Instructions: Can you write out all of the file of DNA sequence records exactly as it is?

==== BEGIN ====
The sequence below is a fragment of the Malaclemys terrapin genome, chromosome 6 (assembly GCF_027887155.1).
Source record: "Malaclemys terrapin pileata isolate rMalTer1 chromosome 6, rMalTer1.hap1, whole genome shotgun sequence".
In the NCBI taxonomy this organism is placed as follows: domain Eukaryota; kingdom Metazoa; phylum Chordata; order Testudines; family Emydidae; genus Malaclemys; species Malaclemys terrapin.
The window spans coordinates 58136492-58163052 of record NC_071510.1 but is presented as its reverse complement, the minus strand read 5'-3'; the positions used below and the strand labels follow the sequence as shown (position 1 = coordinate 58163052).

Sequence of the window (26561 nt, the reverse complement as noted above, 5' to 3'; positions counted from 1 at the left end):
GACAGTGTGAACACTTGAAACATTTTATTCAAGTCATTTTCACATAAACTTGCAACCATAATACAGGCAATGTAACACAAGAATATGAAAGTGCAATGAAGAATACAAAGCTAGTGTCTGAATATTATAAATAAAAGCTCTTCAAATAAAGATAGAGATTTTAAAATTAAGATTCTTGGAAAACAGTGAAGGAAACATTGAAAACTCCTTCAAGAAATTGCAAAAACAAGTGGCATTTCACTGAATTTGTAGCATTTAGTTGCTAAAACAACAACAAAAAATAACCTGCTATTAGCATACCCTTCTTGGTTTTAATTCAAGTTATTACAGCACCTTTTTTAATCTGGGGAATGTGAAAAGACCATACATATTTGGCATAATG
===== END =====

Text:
The sequence below is a fragment of the Malaclemys terrapin genome, chromosome 6 (assembly GCF_027887155.1).
Source record: "Malaclemys terrapin pileata isolate rMalTer1 chromosome 6, rMalTer1.hap1, whole genome shotgun sequence".
In the NCBI taxonomy this organism is placed as follows: domain Eukaryota; kingdom Metazoa; phylum Chordata; order Testudines; family Emydidae; genus Malaclemys; species Malaclemys terrapin.
The window spans coordinates 58136492-58163052 of record NC_071510.1 but is presented as its reverse complement, the minus strand read 5'-3'; the positions used below and the strand labels follow the sequence as shown (position 1 = coordinate 58163052).

Sequence of the window (26561 nt, the reverse complement as noted above, 5' to 3'; positions counted from 1 at the left end):
GACAGTGTGAACACTTGAAACATTTTATTCAAGTCATTTTCACATAAACTTGCAACCATAATACAGGCAATGTAACACAAGAATATGAAAGTGCAATGAAGAATACAAAGCTAGTGTCTGAATATTATAAATAAAAGCTCTTCAAATAAAGATAGAGATTTTAAAATTAAGATTCTTGGAAAACAGTGAAGGAAACATTGAAAACTCCTTCAAGAAATTGCAAAAACAAGTGGCATTTCACTGAATTTGTAGCATTTAGTTGCTAAAACAACAACAAAAAATAACCTGCTATTAGCATACCCTTCTTGGTTTTAATTCAAGTTATTACAGCACCTTTTTTAATCTGGGGAATGTGAAAAGACCATACATATTTGGCATAATG